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Sony HVR-V1 / HDR-FX7
Pro and consumer versions of this Sony 3-CMOS HDV camcorder.


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Old November 28th, 2006, 03:28 PM   #16
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Thomas, are you using the Blackmagic codec, and if so, have to you tested it yet for keying/green screen? I'm concerned that if it's too soft then it's no better than HDV, except in terms of scale maybe. I'm not knocking it, as it would be a cheaper alternative to prospect solution.

Again, HDMI is simply a video/audio pipe to replace analogue component. The idea that when HDCP is enabled, consumers will not have the component out to copy pristine 4:2:2 protected material, (so hold on to your HC1/A1's).
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Old November 28th, 2006, 04:29 PM   #17
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Thomas, are you using the Blackmagic codec, and if so, have to you tested it yet for keying/green screen? I'm concerned that if it's too soft then it's no better than HDV, except in terms of scale maybe. I'm not knocking it, as it would be a cheaper alternative to prospect solution.
Even if it is soft it is lightyears ahead of HDV in terms of quality.

First of all you have 4:2:2 compared to 4:2:0. That alone will make a huge difference in keying.

Second you will not have the macroblocks from hard to compress footage such as fast movement or high detail.

Even if the Blackmagic codec is a hair soft it will be much better to key with assuming you use it to capture live footage.

Since the card or the V1 isn't out yet I have not been able to test them out. I have tried a few animated clips and so far I am very impressed with the codec. It isn't perfect but what more do you want for a high quality codec that runs full HD off of a single drive? The codec sure beats HDV and DVCPRO HD.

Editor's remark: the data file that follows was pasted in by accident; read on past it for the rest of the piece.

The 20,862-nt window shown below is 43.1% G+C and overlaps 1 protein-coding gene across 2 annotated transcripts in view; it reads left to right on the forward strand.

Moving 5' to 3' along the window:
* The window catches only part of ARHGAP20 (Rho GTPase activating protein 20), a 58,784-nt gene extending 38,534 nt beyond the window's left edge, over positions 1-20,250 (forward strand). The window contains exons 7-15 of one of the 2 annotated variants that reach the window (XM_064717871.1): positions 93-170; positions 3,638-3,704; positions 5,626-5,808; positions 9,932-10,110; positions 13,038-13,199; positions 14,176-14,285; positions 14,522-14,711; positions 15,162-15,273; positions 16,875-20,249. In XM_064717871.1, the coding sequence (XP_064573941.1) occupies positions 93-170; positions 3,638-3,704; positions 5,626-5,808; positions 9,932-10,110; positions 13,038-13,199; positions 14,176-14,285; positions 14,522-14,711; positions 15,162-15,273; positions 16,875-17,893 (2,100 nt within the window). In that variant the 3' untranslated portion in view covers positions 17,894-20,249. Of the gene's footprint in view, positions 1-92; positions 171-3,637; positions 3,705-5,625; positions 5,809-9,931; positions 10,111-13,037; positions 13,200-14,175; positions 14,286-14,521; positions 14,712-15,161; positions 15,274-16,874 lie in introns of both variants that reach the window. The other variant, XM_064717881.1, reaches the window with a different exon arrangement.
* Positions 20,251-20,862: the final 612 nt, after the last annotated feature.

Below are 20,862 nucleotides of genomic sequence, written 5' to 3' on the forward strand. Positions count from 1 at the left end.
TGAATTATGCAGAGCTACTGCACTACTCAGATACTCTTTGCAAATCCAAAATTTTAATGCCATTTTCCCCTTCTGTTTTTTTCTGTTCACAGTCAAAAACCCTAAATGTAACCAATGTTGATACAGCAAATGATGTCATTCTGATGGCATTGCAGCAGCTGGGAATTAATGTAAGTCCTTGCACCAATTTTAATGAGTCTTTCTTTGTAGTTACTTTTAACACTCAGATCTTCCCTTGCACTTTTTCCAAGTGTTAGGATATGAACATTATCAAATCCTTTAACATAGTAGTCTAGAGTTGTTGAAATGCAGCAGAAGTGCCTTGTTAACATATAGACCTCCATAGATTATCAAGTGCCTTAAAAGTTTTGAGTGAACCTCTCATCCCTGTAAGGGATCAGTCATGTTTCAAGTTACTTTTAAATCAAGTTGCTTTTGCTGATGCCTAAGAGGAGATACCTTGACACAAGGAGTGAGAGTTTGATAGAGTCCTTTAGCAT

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Old November 28th, 2006, 10:20 PM   #18
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I understand the 4:2:2 10 bit, just hearing that it's a little soft speaks color/edge bleed or creep and not a very clean key. If you say it's way better than HDV, and I've keyed some with ok results, then sounds like a winner and worth a serious look. Thanks.
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Old November 28th, 2006, 10:29 PM   #19
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It's only 8 bit video but it is still much better. Trust me I am much more concern about macroblocking and other mpeg-2 artifacts then I am about any level of softness you could get from the jpeg codec. I have converted some Canon 24F clips into the jpeg codec and they looked pretty good to me.

If for whatever reason it doesn't work well for you then there is always Cineform.
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Old November 29th, 2006, 09:38 AM   #20
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According to blackmagics own press release, the Motion Jpeg codec is meant for long form and camera or cut's only work, and not for effects. So it's better than HDV for broadcast work, but kinda defeats why I capture via SDI for keying. Even though it's "sampled" at 4:2:2, 8 bits is not enough data.

I've used and continue to use PPro 1.5.1 and intermediate my HDV material via cineform. Blackmagic's comparable solution is a DVCPRO HD codec, and subject to generation loss. I've already gone from HDV to cineform and master back to HDV and can't see any loss when viewed on 40" HD monitor for 8bit cuts and simple effects.

I'm gonna pass on this and upgrade to prospect and access 10bit material. Cineform intermediate is a good compromise from going completely uncompressed.

Not saying it's a bad tool, just not the right tool for me.
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Old December 2nd, 2006, 02:41 PM   #21
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Great thread! I'd just like to set a few things straight because I don't think they were clarified distinctly for the less experienced forum users.

First, capturing to HDMI card. The only advantage to this is if you're capturing directly from the camera in a "live" capture situation. That means you're on location with your camera and computer bypassing tape compression through the HDMI cable. Only then will you get the full 10 bit 4:2:2 color space. If you shot on tape, capturing through HDMI has no advantage because the HDV compression has already taken place.